September 21, 2010
"The trees basically 'sweat out' organic molecules that react with compounds in the atmosphere, producing tiny particles that are around 20 to 200 nanometers in size," explains Markus Petters, an assistant professor at North Carolina State University and one of the members of the study, in a press release. "These particles seed the clouds. In addition, other biological particles form the ice nuclei for the clouds." Such ice nuclei are essential for the formation of precipitation.
Clouds forming over the Amazon rainforest in Colombia. Photo by: Rhett A. Butler.
"The Brazilian rainforest during the rainy season can be described as a bioreactor", says Ulrich Pöschl of the Max Planck Institute for Chemistry, adding that "we are already able to say that the number of cloud droplets over the Amazon rainforest is aerosol-limited, which means that it depends on the number of aerosol particles which is released by the ecosystem."
If the ecosystem is lost, so are the aerosol particles needed to form clouds and produce precipitation. Petters says that he hopes the study will help scientists worldwide better understand how human activities are changing the world's climate.
"The Amazon is unique in that it provides a good place for us to observe atmospheric interactions without human influence, and to catalog baseline activity for the rainforest," he explains. "If we understand that baseline well enough around the world, we can run simulations that show how human aerosol emissions modulate climate change."
The Amazon rainforest is the world's largest, yet it faces myriad threats from commercial agriculture, cattle ranching, logging, oil and gas, dams, road construction, and slash-and-burn farming. From 1970-2005, the Amazon has been reduced by 600,000 square kilometers (232,000 square miles) in Brazil, an area the size of Ukraine and nearly 20 percent of Brazil's total rainforest.
Citation: U. Pöschl, S. T. Martin, B. Sinha, Q. Chen, S. S. Gunthe, J. A. Huffman, S. Borrmann, D. K. Farmer, R. M. Garland, G. Helas, J. L. Jimenez, S. M. King, A. Manzi, E. Mikhailov, T. Pauliquevis, M. D. Petters, A. J. Prenni, P. Roldin, D. Rose, J. Schneider, H. Su, S. R. Zorn, P. Artaxo, M. O. Andreae. Rainforest Aerosols as Biogenic Nuclei of Clouds and Precipitation in the Amazon. Science 17 September 2010: Vol. 329. no. 5998, pp. 1513-1516. DOI: 10.1126/science.1191056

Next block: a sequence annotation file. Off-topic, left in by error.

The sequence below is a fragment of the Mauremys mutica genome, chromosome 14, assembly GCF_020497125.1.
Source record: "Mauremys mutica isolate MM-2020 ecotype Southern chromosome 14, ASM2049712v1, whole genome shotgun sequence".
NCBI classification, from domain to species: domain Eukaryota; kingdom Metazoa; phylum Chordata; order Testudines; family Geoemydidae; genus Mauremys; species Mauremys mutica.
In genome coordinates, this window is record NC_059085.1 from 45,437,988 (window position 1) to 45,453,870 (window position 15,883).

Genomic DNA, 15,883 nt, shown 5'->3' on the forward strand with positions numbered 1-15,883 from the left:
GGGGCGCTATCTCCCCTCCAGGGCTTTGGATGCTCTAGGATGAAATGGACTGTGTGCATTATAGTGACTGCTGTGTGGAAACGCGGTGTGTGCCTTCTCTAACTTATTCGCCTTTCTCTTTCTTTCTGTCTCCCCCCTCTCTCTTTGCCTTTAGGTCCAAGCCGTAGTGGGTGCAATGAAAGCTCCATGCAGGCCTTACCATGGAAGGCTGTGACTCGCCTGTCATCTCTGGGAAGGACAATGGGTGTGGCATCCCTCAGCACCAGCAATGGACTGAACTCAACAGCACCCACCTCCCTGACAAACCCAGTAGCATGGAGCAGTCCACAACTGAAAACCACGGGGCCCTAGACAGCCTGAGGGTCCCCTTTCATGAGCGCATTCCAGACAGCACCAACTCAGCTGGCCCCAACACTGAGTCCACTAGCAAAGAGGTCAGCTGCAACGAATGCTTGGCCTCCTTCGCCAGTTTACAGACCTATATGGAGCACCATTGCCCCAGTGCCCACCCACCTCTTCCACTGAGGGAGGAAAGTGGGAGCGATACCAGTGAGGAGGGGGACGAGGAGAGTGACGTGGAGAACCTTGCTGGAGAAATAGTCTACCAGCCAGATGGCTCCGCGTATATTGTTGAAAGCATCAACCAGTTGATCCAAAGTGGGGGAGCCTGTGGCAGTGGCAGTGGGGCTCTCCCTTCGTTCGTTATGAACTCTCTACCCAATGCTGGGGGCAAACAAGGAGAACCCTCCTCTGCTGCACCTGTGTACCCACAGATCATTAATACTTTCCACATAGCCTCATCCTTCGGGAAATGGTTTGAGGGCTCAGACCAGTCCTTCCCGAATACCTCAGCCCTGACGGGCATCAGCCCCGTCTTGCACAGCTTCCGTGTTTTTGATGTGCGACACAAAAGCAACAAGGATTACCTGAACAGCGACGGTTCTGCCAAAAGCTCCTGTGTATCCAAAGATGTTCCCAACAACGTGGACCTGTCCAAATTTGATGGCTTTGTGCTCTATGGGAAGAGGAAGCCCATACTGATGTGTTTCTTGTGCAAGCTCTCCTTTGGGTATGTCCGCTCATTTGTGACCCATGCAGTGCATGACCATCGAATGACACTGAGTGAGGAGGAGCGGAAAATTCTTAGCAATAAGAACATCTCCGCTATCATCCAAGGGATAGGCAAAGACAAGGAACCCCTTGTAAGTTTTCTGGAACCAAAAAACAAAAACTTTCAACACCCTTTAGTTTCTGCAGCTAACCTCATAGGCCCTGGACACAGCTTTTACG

Healthy coral reefs produce clouds and precipitation
(03/03/2010) Twenty years of research has led Dr. Graham Jones of Australia's Southern Cross University to discover a startling connection between coral reefs and coastal precipitation. According to Jones, a substance produced by thriving coral reefs seed clouds leading to precipitation in a long-standing natural process that is coming under threat due to climate change.
Air pollution in China reduces rainfall
(08/31/2009) Air pollution in eastern China over the past half century has reduced rainfall and exacerbated the risk of drought and crop failures, reports a study published in the Journal of Geophysical Research.
Massive deforestation in the past decreased rainfall in Asia
(06/25/2009) Between 1700 and 1850 forest cover in India and China plummeted, falling from 40-50 percent of land area to 5-10 percent. Forests were cut for agricultural use across Southeast Asia to feed a growing population, but the changes from forests to crops had unforeseen consequences. A new study published in the Proceedings of the National Academy of Sciences links this deforestation across Southeast Asia with changes in the Asian Monsoon, including significantly decreased rainfall.